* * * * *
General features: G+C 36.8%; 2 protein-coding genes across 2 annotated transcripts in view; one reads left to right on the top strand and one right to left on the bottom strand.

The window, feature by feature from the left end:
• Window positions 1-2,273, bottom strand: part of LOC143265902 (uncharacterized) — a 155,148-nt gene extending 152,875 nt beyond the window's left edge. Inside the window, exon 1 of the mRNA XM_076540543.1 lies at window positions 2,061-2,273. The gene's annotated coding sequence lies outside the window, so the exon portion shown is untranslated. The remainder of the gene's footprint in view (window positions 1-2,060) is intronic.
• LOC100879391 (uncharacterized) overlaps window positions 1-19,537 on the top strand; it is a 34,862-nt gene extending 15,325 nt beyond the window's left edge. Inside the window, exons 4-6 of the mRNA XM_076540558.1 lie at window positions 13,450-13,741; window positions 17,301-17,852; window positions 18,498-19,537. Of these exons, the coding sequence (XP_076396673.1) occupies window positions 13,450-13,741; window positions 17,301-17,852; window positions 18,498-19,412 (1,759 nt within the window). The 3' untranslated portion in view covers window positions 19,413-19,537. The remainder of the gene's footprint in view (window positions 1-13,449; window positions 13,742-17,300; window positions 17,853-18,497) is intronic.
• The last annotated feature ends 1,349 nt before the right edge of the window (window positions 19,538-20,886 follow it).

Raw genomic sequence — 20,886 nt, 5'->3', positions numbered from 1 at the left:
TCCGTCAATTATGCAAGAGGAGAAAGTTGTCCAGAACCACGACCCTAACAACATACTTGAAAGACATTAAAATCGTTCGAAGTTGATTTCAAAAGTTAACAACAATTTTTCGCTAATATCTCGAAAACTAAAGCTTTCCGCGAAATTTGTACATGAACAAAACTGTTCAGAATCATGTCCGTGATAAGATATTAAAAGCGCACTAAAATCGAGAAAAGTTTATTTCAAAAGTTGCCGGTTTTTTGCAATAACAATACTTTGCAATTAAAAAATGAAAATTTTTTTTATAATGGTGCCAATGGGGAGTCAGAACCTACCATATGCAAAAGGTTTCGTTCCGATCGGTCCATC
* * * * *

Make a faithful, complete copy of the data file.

General features: G+C 36.8%; 2 protein-coding genes across 2 annotated transcripts in view; one reads left to right on the top strand and one right to left on the bottom strand.

The window, feature by feature from the left end:
• Window positions 1-2,273, bottom strand: part of LOC143265902 (uncharacterized) — a 155,148-nt gene extending 152,875 nt beyond the window's left edge. Inside the window, exon 1 of the mRNA XM_076540543.1 lies at window positions 2,061-2,273. The gene's annotated coding sequence lies outside the window, so the exon portion shown is untranslated. The remainder of the gene's footprint in view (window positions 1-2,060) is intronic.
• LOC100879391 (uncharacterized) overlaps window positions 1-19,537 on the top strand; it is a 34,862-nt gene extending 15,325 nt beyond the window's left edge. Inside the window, exons 4-6 of the mRNA XM_076540558.1 lie at window positions 13,450-13,741; window positions 17,301-17,852; window positions 18,498-19,537. Of these exons, the coding sequence (XP_076396673.1) occupies window positions 13,450-13,741; window positions 17,301-17,852; window positions 18,498-19,412 (1,759 nt within the window). The 3' untranslated portion in view covers window positions 19,413-19,537. The remainder of the gene's footprint in view (window positions 1-13,449; window positions 13,742-17,300; window positions 17,853-18,497) is intronic.
• The last annotated feature ends 1,349 nt before the right edge of the window (window positions 19,538-20,886 follow it).

Raw genomic sequence — 20,886 nt, 5'->3', positions numbered from 1 at the left:
TCCGTCAATTATGCAAGAGGAGAAAGTTGTCCAGAACCACGACCCTAACAACATACTTGAAAGACATTAAAATCGTTCGAAGTTGATTTCAAAAGTTAACAACAATTTTTCGCTAATATCTCGAAAACTAAAGCTTTCCGCGAAATTTGTACATGAACAAAACTGTTCAGAATCATGTCCGTGATAAGATATTAAAAGCGCACTAAAATCGAGAAAAGTTTATTTCAAAAGTTGCCGGTTTTTTGCAATAACAATACTTTGCAATTAAAAAATGAAAATTTTTTTTATAATGGTGCCAATGGGGAGTCAGAACCTACCATATGCAAAAGGTTTCGTTCCGATCGGTCCATC